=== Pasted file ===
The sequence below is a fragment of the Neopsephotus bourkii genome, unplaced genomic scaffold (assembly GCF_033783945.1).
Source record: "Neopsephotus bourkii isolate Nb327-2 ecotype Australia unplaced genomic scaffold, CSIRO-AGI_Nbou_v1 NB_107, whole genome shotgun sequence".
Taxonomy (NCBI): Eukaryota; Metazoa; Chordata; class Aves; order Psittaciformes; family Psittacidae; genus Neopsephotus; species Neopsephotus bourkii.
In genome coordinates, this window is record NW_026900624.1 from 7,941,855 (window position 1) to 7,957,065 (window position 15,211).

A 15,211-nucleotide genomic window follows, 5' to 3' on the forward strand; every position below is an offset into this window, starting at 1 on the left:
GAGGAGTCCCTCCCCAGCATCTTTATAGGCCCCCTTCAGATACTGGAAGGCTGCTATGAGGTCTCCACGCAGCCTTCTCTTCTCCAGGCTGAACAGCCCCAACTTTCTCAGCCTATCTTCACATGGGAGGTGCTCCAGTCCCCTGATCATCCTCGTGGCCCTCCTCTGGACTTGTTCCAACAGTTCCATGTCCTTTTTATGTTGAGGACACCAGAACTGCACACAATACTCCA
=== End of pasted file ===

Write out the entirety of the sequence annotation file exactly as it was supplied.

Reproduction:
The sequence below is a fragment of the Neopsephotus bourkii genome, unplaced genomic scaffold (assembly GCF_033783945.1).
Source record: "Neopsephotus bourkii isolate Nb327-2 ecotype Australia unplaced genomic scaffold, CSIRO-AGI_Nbou_v1 NB_107, whole genome shotgun sequence".
Taxonomy (NCBI): Eukaryota; Metazoa; Chordata; class Aves; order Psittaciformes; family Psittacidae; genus Neopsephotus; species Neopsephotus bourkii.
In genome coordinates, this window is record NW_026900624.1 from 7,941,855 (window position 1) to 7,957,065 (window position 15,211).

A 15,211-nucleotide genomic window follows, 5' to 3' on the forward strand; every position below is an offset into this window, starting at 1 on the left:
GAGGAGTCCCTCCCCAGCATCTTTATAGGCCCCCTTCAGATACTGGAAGGCTGCTATGAGGTCTCCACGCAGCCTTCTCTTCTCCAGGCTGAACAGCCCCAACTTTCTCAGCCTATCTTCACATGGGAGGTGCTCCAGTCCCCTGATCATCCTCGTGGCCCTCCTCTGGACTTGTTCCAACAGTTCCATGTCCTTTTTATGTTGAGGACACCAGAACTGCACACAATACTCCA